Slipping off the wall at the start of the biggest swimming race of your life is the stuff of nightmares but Kathleen Dawson kept her composure to surge all the way to Olympic gold.
Along with breaststroke star Adam Peaty, James Guy (butterfly) and Anna Hopkin on the freestyle anchor leg, Dawson’s backstroke performance helped Team GB triumph in the first-ever Olympic 4x100m mixed medley relay final at the Tokyo Aquatics Centre on Saturday.
It wasn’t just another gold medal to add to the already-historic haul from Great Britain’s swimmers at these Olympics, but a world record-destroying performance – their time of 3:37.58 a full 0.83s better than the old best.
The British quartet finished 1.28s ahead of China in silver, with Australia in bronze, and Kirkcaldy-born, Warrington-raised Dawson admits that a slight mistake when about to lead the team off gave her a heart-in-mouth moment.
“I had a little bit of an issue at the start,” explained the 23-year-old after a triumph broadcast live on Eurosport and discovery+. “I couldn’t quite feel my hands and then somehow, I slipped when I went in – I wasn’t sure what I did when I did it!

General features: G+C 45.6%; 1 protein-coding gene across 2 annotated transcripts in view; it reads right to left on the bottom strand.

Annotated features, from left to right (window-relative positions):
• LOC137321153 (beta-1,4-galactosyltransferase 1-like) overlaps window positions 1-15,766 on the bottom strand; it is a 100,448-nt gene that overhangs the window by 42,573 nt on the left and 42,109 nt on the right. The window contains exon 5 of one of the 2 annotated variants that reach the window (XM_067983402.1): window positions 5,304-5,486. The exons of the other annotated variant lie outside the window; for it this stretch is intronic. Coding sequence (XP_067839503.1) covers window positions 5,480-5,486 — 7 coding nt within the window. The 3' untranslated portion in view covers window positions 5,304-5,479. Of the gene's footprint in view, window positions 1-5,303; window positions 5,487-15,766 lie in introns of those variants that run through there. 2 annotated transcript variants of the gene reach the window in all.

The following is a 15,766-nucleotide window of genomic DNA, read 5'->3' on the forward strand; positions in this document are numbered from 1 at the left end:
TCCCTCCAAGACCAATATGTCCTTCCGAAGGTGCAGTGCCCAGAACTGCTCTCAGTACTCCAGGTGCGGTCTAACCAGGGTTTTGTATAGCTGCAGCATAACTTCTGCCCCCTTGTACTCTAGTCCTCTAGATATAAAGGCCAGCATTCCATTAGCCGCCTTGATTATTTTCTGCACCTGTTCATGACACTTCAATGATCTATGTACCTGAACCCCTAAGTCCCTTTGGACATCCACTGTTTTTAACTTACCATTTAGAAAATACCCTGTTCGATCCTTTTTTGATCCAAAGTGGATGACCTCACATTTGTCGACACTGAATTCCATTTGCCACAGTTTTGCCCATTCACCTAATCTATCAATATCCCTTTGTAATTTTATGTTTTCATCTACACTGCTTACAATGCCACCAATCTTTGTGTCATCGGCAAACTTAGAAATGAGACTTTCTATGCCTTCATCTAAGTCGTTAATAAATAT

“I managed to keep calm, focus on getting the best performance out of myself I could though.
“I wasn’t going to let them bully me, I was going to swim my own race and it didn’t matter if it was two guys or two girls I was up against.”
One of the unique charms of the 4x100m mixed medley relay, which has been a roaring success at its debut Games, is the novelty of seeing male and female swimmers go head to head.
Each country is compelled to put two male and two female athletes in its quartet but which strokes are assigned to which gender is entirely up to them.
It leads to match-ups such as men’s and women’s 100m breaststroke champions Lydia Jacoby and Peaty swimming in adjacent lanes and Hopkin trying (and succeeding) to hold off all-conquering American superstar Caeleb Dressel on the anchor leg.
Dawson’s opening leg split time was a solid 58.80s despite the faulty start and kept Team GB well in contention as she handed over to the dominant Peaty.
Victory ultimately made it a dream Olympic debut for Dawson and she helped continue a brilliant competition for the British swimmers – with the fourth gold being the most won in the pool by Team GB at an Olympics since 1908.
Dawson and Hopkin were the first female British swimmers at Tokyo 2020 to put a medal round their necks but the latter is convinced the women’s team are heading in the right direction.
“The women’s team is really strong – we’ve had so many people getting into finals, fourth places and so close to medals,” said Hopkin.
“We’re just building year on year and our time will come by the next Olympics.”
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